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Wednesday, August 24, 2005 Issue 9   VOLUME 1 ISSUE 9  
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How Sweet It Is – Sugar Makes Way to Biotech
by Kumkum M. Dilwali, Senior Scientist

“Microbes!” That is what EH&E scientists were asked to examine in the former New England Confectionery Company (NECCO) building in Cambridge, Massachusetts. EH&E’s client was the building owner, who was converting the 75 year old candy-manufacturing site to a state-of-the-art biotech laboratory research facility for use by Novartis Institutes for BioMedical Research. Novartis required that any microbial contamination not typically found in clean commercial space, as well as conditions that had fostered the microbial growth, be removed from the premises prior to beginning the conversion of the facility to an advanced research center. Before this dramatic conversion of commercial property could move forward, EH&E was asked to provide the environmental due diligence evaluation – specifically, EH&E had to determine how much fungal and bacterial contamination was present in the core and shell of the building, how deep it had penetrated the walls, floors, ceilings, and columns, and how it could be removed cost-effectively so that the building could be delivered in a “microbially clean condition” to Novartis.

Defining "microbially clean"
Due to the critical nature of the incoming business, EH&E decided that working closely with Novartis stakeholders was the most expeditious way to move this project forward.  EH&E and Novartis scientists jointly developed microbial testing methods and protocols for a comprehensive pre-remediation assessment. EH&E collected nearly 100 concrete core samples across seven floors in three contiguous, solid concrete buildings, and developed a unique procedure for analyzing contamination at different depths. The results showed that microbial contamination was not extensive nor did it consist of unusual species. Also, sugar analyses of concrete core samples showed that the amount of sugar immediately below the surfaces of the walls was generally not enough to support microbial growth. Based on this information, EH&E’s assessment was that the buildings’ interior surfaces could be aggressively cleaned using commercially available technologies to provide fresh surfaces for new construction. After carefully analyzing the extensive amount of data collected, EH&E and Novartis scientists were also able to hammer out a very detailed agreement as to what metrics would ultimately define “microbially clean” for the clearance testing process, clearing the way for the remediation project to proceed.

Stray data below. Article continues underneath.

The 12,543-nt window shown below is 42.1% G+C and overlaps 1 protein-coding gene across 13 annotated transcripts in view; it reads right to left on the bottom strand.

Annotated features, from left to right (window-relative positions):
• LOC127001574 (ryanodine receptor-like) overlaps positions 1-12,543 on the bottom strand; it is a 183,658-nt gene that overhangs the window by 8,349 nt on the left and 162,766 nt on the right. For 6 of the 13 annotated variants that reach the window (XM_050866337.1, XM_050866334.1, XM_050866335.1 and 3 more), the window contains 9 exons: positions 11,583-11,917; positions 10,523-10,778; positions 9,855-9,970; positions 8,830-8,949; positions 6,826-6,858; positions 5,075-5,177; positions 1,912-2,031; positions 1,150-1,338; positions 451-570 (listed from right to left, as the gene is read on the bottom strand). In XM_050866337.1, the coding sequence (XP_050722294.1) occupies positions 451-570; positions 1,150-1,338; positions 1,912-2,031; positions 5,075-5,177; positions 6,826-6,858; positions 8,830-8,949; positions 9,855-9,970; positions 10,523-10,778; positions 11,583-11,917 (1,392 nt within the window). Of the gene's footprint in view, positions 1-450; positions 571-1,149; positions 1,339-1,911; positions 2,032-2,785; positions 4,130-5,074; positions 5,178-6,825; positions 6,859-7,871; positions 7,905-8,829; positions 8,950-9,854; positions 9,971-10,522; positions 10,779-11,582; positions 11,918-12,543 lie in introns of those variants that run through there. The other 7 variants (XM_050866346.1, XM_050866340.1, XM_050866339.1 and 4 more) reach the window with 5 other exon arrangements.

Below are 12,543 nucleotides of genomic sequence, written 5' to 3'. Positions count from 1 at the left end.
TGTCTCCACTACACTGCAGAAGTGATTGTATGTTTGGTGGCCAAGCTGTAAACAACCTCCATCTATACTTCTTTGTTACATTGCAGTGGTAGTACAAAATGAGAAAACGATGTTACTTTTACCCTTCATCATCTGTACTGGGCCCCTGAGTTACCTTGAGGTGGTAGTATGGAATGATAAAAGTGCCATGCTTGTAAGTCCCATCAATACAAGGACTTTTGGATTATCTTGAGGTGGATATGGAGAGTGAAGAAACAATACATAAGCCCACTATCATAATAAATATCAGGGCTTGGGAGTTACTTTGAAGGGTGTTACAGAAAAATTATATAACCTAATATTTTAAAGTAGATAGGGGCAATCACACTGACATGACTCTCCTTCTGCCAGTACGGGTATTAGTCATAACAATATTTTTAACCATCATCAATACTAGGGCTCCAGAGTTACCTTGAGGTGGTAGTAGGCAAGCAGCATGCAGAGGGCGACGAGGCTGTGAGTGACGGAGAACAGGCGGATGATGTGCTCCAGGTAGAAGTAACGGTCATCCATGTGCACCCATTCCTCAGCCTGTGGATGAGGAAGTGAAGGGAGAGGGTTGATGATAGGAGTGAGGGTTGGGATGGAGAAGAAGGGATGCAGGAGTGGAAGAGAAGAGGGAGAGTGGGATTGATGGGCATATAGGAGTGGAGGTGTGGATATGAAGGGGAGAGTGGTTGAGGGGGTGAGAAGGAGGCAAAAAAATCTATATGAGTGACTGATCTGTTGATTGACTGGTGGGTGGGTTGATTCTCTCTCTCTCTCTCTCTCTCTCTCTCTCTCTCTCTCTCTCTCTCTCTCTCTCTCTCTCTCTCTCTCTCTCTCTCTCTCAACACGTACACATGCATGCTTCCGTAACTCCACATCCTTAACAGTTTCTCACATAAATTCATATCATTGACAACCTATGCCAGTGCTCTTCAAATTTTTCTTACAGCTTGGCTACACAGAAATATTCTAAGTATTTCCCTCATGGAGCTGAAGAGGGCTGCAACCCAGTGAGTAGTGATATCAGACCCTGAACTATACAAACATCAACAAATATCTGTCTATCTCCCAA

Designing the remediation procedure
EH&E developed a remediation program that was customized to address differing conditions in each area of the facility. We reviewed several dry abrasive techniques and high-pressure wet methods, and settled on a combination of techniques that efficiently removed various types of surface contamination. These treatments were followed by the application of a commercially available biocide. The least contaminated areas of the facility were treated with a single pass, while other areas were treated with multiple applications. Acceptability was confirmed through visual inspection and microbial testing using the criteria developed by the EH&E/Novartis team.

Addressing special areas
Over the course of the project, EH&E staff conducted dozens of visual inspections and collected over 900 samples to verify and document the efficacy of the methods. The treatment regimen described above proved to be effective in removing surface contamination from almost all areas. However, a few localized areas in the basement did not pass the clearance tests after repeated treatments, and after reviewing the proposed usage of the space a biocide-containing sealant was applied in these areas. In addition to the habitable floor space in the buildings, remediation activities were also conducted in stairwells, elevator shafts, and an adjacent power plant building. All areas were subjected to the same microbial and visual quality assurance testing.

Sweet success
In July 2004, EH&E delivered a documentation package demonstrating that all areas of the building were satisfactorily treated, and Novartis signed off on the building as microbially clean and ready for the extensive conversion to a state of the art research facility. Today, with EH&E’s help, New England’s beloved NECCO factory continues on its mission of bringing happiness to the world. But instead of giving us candy to sweeten a day, it may soon give us treatments leading to longer and healthier lives.

EH&E’s scientists and engineers can provide successful and cost-effective solutions for adapting existing commercial properties to new uses. We work closely with both the developer and the new tenant to ensure that our remedial strategies result in business success for both parties. For additional information on this project or on EH&E’s real estate due diligence services, please contact Kumkum Dilwali, Senior Scientist, at (800) 825-5343 in our Newton offices or via email at .


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